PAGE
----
If 32 members of the Nebraska legislature hold firm, the Cornhusker State could become the 19th state to end the death penalty, a slow but important step - I hope - toward nationwide abolition (an effort in Delaware recently stalled, unfortunately).
It's also significant that Nebraska is a conservative Republican state, and the vote reflects a bit of ground-shifting in that political sector.
"I'm a conservative guy — I've been a Republican my whole life," Sen. Colby Coash, a sponsor of the bill, said before the vote. "A lot of my conservative colleagues have come to the conclusion that we're there to root out inefficient government programs. Some people see this as a pro-life issue. Other people see it as a good-government issue. But the support that this bill is getting from conservative members is evidence that you can get justice through eliminating the death penalty, and you can get efficient government through eliminating the death penalty."
However the Nebraska legislators reached the decision, they wound up in the right place. And the California Legislature should take note, because no system in the nation seems to be as dysfunctional as ours.
To remind, California has by far the nation's largest death row, with 750 people awaiting execution. Yet the state hasn't carried out that sentence since 2006 because of legal challenges to its three-drug lethal-injection protocol. The state finally stopped defending it two years ago and announced that it would try to develop a new single-drug protocol. But the Department of Corrections and Rehabilitation has been silent on where it stands, and no timetable has been announced.
Meanwhile, U.S. District Judge Cormac J. Carney ruled last July in the Ernest Dewayne Jones v. Ron Davis case that the state's death penalty system was so dysfunctional it arbitrarily selected who died when, and thus didn't clear constitutional muster.
The "random few" who ultimately get executed, he wrote, "will have languished for so long on death row that their execution will serve no retributive or deterrent purpose and will be arbitrary." He added: "No rational person can question that the execution of an individual carries with it the solemn obligation of the government to ensure that the punishment is not arbitrarily imposed and that it furthers the interests of society."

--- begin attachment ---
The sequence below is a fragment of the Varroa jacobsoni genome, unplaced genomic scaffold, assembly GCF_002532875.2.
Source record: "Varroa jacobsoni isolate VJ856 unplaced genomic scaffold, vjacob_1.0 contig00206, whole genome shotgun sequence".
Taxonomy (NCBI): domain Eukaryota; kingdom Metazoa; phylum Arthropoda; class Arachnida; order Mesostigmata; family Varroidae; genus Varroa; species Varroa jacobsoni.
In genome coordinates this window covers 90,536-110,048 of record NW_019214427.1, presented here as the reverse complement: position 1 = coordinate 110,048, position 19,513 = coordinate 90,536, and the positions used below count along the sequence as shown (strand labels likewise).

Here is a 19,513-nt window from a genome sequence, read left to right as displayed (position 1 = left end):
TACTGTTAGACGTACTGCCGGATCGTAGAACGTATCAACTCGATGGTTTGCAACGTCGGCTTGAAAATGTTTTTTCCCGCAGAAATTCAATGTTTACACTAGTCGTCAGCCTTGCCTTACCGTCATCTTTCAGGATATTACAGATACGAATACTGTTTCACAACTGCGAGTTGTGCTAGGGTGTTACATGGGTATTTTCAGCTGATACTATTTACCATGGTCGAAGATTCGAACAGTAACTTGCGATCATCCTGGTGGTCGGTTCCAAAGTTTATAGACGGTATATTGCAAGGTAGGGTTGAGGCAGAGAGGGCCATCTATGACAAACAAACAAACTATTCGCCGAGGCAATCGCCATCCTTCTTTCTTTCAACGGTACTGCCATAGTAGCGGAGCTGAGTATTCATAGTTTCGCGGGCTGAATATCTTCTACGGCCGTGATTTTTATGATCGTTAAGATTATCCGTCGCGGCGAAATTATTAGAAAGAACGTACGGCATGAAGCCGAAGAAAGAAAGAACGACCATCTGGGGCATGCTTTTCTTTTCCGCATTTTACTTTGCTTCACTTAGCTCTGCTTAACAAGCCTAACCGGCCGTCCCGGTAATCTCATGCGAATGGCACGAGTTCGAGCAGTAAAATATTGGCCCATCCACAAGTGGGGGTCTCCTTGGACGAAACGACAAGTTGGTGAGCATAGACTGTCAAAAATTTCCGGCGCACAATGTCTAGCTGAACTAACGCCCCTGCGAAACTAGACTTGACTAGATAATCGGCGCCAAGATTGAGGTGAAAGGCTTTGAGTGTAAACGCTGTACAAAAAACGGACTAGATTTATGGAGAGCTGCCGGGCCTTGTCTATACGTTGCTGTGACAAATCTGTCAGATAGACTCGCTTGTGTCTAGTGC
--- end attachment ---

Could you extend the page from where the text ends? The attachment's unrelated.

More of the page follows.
As I wrote at the time, California's system is underfunded, under-staffed, and all but stalled. Yet juries keep sentencing people to death. Death penalty proponents argue that the solution is to streamline the process and execute the condemned faster.
The problem with that, though, is the growing realization that the judicial system is so flawed that there are innocent people on death row. One study estimates (conservatively) that at least 4% of condemned inmates nationwide are innocent of the crimes for which they have been convicted. That means of the 750 people on California's death row (many of whom are severely mentally ill), at least 30 are likely not murderers.
And this is where I would hope more conservatives would come to realize that the system is too flawed. Once the penalty is exacted, there is no way to reverse it should the errors come to light, as they have here and here. If people distrust government to get most things right, why is there faith in its ability to get the death penalty right? Especially in a legal system that is based more on advocacy than on achieving justice?
California voters rejected a 2012 initiative to repeal the death penalty, but that was before the flood of exonerations began headlining the news. It's not an often-polled subject here, but support seems to be waning. It's been a hard sell in the legislature, too, as detailed in this amicus curiae brief filed by state Sens. Loni Hancock and Mark Leno and former Assemblywoman Nancy Skinner in the Jones v. Davis.
But the legislature should take it back up. Beyond the pragmatic arguments against capital punishment - add in the absurdly high costs to taxpayers - there's the underlying immorality of it all. If it's wrong to kill, it's wrong to kill.
Executing murderers, no matter how heinous the crime, is still state-committed homicide, and out of step with the rest of our sentencing (do we rob robbers? Embezzle from embezzlers?). The death penalty doesn't deter - if it did, our murder rate wouldn't be what it is - it comes too long after the crime to be considered punishment, and it is not justice. It is vengeance. And we need to end it.